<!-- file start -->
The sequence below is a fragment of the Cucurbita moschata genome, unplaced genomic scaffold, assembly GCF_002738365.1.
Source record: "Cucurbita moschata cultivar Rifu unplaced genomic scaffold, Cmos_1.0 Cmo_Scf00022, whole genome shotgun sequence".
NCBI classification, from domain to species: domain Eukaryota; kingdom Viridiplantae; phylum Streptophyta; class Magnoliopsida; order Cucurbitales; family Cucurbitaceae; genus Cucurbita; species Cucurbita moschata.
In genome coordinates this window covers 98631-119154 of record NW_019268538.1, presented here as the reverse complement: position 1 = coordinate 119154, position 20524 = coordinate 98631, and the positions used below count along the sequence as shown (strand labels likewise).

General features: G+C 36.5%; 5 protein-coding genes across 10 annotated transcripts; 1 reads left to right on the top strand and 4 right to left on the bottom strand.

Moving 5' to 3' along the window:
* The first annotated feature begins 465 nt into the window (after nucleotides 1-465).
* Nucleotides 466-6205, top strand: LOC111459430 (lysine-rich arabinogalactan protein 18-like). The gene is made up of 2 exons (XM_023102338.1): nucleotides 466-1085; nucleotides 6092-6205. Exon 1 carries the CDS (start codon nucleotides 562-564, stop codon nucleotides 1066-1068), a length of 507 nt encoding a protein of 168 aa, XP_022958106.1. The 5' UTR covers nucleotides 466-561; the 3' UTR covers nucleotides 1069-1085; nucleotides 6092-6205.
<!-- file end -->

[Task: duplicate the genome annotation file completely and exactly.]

The sequence below is a fragment of the Cucurbita moschata genome, unplaced genomic scaffold, assembly GCF_002738365.1.
Source record: "Cucurbita moschata cultivar Rifu unplaced genomic scaffold, Cmos_1.0 Cmo_Scf00022, whole genome shotgun sequence".
NCBI classification, from domain to species: domain Eukaryota; kingdom Viridiplantae; phylum Streptophyta; class Magnoliopsida; order Cucurbitales; family Cucurbitaceae; genus Cucurbita; species Cucurbita moschata.
In genome coordinates this window covers 98631-119154 of record NW_019268538.1, presented here as the reverse complement: position 1 = coordinate 119154, position 20524 = coordinate 98631, and the positions used below count along the sequence as shown (strand labels likewise).

General features: G+C 36.5%; 5 protein-coding genes across 10 annotated transcripts; 1 reads left to right on the top strand and 4 right to left on the bottom strand.

Moving 5' to 3' along the window:
* The first annotated feature begins 465 nt into the window (after nucleotides 1-465).
* Nucleotides 466-6205, top strand: LOC111459430 (lysine-rich arabinogalactan protein 18-like). The gene is made up of 2 exons (XM_023102338.1): nucleotides 466-1085; nucleotides 6092-6205. Exon 1 carries the CDS (start codon nucleotides 562-564, stop codon nucleotides 1066-1068), a length of 507 nt encoding a protein of 168 aa, XP_022958106.1. The 5' UTR covers nucleotides 466-561; the 3' UTR covers nucleotides 1069-1085; nucleotides 6092-6205.